Caregiving friends, do you ever get smug? You know, self-satisfied, puffed up, or feeling an air of superiority in your caregiving role?

The time that comes most readily to mind for me is when a news story came out several years ago. It was the sad news that Christopher Reeve had died. The reason? Sepsis, an infection that spreads through the body and can be life-threatening. It typically starts as a minor wound.

I found myself asking, “Why? How did he die of sepsis?” I assumed his position in life could afford him the best medical care that exists. How could his attendants or medical team miss the start of it?

Along with my questioning, I patted myself on the back for my diligent care of Jerry’s wounds. It took time, but checking them daily and cleaning and dressing them kept them at bay.

Fast forward nearly twenty years.

Jerry’s routine podiatry appointment had to be delayed by about six weeks. His toenails are thick and difficult to maintain. We’re thankful that because of his cerebral palsy, his insurance covers nail care by a foot specialist.

But his nails grew too long during the extended time period, and I had to do some trimming of them. I knew I clipped one a little too close. I cleaned it well with peroxide and kept it bandaged with antibiotic ointment for a few days. Once the redness subsided, so did the first aid. I continued to look at it when taking his socks off each night and didn’t see any sign of infection.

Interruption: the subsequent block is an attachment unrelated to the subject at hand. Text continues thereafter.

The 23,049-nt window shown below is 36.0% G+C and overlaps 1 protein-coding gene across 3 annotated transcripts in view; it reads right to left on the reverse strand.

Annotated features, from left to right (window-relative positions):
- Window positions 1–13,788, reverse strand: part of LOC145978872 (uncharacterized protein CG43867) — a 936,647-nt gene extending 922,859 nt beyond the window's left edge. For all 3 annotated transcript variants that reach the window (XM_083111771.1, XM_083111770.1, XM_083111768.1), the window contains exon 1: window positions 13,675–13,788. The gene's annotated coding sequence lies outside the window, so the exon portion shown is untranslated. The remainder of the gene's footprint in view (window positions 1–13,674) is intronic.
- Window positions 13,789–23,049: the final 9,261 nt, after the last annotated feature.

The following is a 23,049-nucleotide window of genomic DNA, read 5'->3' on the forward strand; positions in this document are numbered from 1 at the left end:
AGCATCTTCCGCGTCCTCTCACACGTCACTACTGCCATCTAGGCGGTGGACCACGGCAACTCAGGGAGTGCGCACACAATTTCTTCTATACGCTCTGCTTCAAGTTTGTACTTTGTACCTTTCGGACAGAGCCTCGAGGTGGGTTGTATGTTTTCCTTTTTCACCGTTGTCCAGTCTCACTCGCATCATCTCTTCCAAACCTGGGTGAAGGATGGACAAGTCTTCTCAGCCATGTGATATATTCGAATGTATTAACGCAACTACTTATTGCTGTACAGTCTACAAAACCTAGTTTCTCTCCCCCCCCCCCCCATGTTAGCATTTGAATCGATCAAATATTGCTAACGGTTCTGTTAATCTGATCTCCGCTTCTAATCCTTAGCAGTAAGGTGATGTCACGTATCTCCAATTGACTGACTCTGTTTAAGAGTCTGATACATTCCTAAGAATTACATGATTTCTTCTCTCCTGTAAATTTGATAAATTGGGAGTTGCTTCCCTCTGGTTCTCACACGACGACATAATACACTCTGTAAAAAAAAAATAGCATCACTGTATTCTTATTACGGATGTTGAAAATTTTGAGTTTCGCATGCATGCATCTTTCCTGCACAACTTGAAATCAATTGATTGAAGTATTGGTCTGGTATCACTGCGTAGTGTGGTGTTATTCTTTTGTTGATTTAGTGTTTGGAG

When Jerry came home from his foot doctor appointment, he pointed out he was wearing a boot, not a shoe on his left foot. He said the doctor identified a significant infection in the big toe. I won’t share his description of what she did and the number of instruments she used to clean it out. But it needed to stay wrapped and in the boot for two weeks. The doctor also prescribed an antibiotic to fight the infection.

At some point, God reminded me of my smugness twenty years ago. It’s obvious that nothing I did kept Jerry’s infection from moving throughout his body. It was only by the grace of God.

Okay, Joan. Time to humble myself (again!) and remember Proverbs 16:18, pride and a haughty spirit often are precursors to a fall.

Our times are in God’s hand (Psalm 31:15) and he alone ordains each moment of them. Yes, I need and want to care for my husband the best I can. But our ultimate caregiver is our Lord Jesus Christ.

Photo by Belle Co: